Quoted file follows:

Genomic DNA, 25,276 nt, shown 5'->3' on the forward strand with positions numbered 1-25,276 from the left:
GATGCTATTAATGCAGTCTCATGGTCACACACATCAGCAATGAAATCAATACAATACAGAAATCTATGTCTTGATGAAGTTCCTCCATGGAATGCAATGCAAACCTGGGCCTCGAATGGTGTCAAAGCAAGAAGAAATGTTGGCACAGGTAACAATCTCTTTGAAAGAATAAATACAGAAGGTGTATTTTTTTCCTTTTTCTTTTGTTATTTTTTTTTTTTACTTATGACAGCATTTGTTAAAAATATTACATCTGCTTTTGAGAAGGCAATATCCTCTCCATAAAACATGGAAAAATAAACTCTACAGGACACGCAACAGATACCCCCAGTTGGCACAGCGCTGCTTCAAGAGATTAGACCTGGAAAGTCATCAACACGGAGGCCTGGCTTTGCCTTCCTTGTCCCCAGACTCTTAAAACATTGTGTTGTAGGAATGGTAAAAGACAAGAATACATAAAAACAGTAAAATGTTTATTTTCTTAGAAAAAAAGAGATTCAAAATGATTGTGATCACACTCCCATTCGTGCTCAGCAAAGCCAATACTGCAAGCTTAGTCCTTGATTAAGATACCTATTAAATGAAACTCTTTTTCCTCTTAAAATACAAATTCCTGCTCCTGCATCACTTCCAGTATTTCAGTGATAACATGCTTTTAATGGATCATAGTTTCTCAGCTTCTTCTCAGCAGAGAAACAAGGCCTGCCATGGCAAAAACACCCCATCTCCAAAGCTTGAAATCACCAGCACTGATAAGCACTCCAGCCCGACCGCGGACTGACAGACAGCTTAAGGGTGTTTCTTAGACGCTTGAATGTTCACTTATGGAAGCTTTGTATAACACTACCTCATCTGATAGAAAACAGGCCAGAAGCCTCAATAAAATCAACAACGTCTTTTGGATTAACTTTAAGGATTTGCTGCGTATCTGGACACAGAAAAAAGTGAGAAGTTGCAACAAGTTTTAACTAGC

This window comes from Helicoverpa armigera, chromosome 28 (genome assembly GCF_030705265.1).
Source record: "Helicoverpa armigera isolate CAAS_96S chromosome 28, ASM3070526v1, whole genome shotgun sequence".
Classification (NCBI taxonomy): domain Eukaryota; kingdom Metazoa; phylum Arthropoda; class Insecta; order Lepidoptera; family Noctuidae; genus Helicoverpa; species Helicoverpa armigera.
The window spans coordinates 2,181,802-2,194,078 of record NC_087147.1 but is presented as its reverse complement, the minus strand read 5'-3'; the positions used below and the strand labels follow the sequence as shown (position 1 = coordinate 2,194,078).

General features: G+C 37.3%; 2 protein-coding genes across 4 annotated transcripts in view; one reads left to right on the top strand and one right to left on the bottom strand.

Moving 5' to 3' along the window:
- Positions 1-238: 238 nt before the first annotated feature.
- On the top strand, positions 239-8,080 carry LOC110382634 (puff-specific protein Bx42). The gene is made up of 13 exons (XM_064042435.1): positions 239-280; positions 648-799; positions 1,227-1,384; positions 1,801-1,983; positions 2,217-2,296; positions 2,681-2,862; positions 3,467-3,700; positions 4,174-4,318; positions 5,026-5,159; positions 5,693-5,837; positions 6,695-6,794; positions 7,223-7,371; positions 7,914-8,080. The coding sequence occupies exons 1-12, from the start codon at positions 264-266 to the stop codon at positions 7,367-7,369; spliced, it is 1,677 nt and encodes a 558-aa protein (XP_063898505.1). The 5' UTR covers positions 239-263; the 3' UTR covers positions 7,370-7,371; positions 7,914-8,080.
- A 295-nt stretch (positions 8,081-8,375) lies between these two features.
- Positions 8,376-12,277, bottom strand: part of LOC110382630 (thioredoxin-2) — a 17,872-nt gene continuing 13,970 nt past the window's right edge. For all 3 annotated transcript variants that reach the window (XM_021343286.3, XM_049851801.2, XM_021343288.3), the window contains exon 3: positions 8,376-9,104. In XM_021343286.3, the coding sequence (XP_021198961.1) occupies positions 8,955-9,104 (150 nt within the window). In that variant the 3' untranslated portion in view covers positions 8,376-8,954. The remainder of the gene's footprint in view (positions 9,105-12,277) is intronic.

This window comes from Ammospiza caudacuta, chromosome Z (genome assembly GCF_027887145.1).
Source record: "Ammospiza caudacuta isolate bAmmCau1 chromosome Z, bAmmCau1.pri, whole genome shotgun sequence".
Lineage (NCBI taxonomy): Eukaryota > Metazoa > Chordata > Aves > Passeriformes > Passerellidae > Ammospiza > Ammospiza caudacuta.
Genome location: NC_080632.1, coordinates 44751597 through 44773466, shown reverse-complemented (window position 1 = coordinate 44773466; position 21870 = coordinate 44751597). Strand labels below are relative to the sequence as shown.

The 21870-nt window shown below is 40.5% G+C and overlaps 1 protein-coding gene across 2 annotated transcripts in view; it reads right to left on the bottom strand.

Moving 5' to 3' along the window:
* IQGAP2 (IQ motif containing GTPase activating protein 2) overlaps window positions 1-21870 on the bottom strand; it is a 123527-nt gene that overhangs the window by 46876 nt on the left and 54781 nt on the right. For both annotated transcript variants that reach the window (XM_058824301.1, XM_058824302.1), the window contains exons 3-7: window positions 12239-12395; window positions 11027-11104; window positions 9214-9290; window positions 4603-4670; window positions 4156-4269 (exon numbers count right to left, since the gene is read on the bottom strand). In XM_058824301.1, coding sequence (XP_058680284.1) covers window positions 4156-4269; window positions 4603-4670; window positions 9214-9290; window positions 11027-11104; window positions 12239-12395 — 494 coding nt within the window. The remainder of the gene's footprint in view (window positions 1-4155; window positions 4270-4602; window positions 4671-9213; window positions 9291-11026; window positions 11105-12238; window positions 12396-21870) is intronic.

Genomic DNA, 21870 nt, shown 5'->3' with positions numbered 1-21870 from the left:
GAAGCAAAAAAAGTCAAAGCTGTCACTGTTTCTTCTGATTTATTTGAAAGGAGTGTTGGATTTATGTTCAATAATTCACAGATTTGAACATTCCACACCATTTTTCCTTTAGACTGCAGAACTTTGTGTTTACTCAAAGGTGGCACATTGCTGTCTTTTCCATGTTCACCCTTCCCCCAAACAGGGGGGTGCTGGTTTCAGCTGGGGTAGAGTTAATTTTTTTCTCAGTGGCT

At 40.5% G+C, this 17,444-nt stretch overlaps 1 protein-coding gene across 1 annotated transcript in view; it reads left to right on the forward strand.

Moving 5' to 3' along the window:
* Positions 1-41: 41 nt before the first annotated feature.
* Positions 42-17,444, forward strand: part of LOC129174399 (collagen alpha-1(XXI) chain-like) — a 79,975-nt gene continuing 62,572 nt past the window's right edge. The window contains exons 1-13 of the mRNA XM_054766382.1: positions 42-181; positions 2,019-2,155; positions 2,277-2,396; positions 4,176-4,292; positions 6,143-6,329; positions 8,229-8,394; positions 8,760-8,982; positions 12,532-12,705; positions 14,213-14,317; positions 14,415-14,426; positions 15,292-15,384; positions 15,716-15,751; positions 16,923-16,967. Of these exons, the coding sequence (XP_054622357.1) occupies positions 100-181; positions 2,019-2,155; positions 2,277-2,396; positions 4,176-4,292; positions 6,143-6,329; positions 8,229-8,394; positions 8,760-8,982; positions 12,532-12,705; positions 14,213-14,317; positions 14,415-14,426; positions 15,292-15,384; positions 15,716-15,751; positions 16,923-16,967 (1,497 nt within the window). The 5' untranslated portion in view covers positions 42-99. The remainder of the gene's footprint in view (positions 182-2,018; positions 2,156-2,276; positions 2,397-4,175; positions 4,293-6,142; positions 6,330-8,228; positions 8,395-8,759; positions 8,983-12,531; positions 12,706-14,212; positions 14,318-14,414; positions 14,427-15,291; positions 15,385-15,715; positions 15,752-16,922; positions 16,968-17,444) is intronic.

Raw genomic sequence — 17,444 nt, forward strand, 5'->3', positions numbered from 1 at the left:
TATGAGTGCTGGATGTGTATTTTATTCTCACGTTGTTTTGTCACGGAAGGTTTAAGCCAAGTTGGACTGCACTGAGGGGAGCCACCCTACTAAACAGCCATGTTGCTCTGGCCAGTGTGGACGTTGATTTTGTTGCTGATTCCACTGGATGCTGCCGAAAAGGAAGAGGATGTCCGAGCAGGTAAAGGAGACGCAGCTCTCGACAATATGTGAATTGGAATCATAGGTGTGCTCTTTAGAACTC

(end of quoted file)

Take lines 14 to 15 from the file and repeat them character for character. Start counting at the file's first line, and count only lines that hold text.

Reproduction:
Source record: "Ammospiza caudacuta isolate bAmmCau1 chromosome Z, bAmmCau1.pri, whole genome shotgun sequence".
Lineage (NCBI taxonomy): Eukaryota > Metazoa > Chordata > Aves > Passeriformes > Passerellidae > Ammospiza > Ammospiza caudacuta.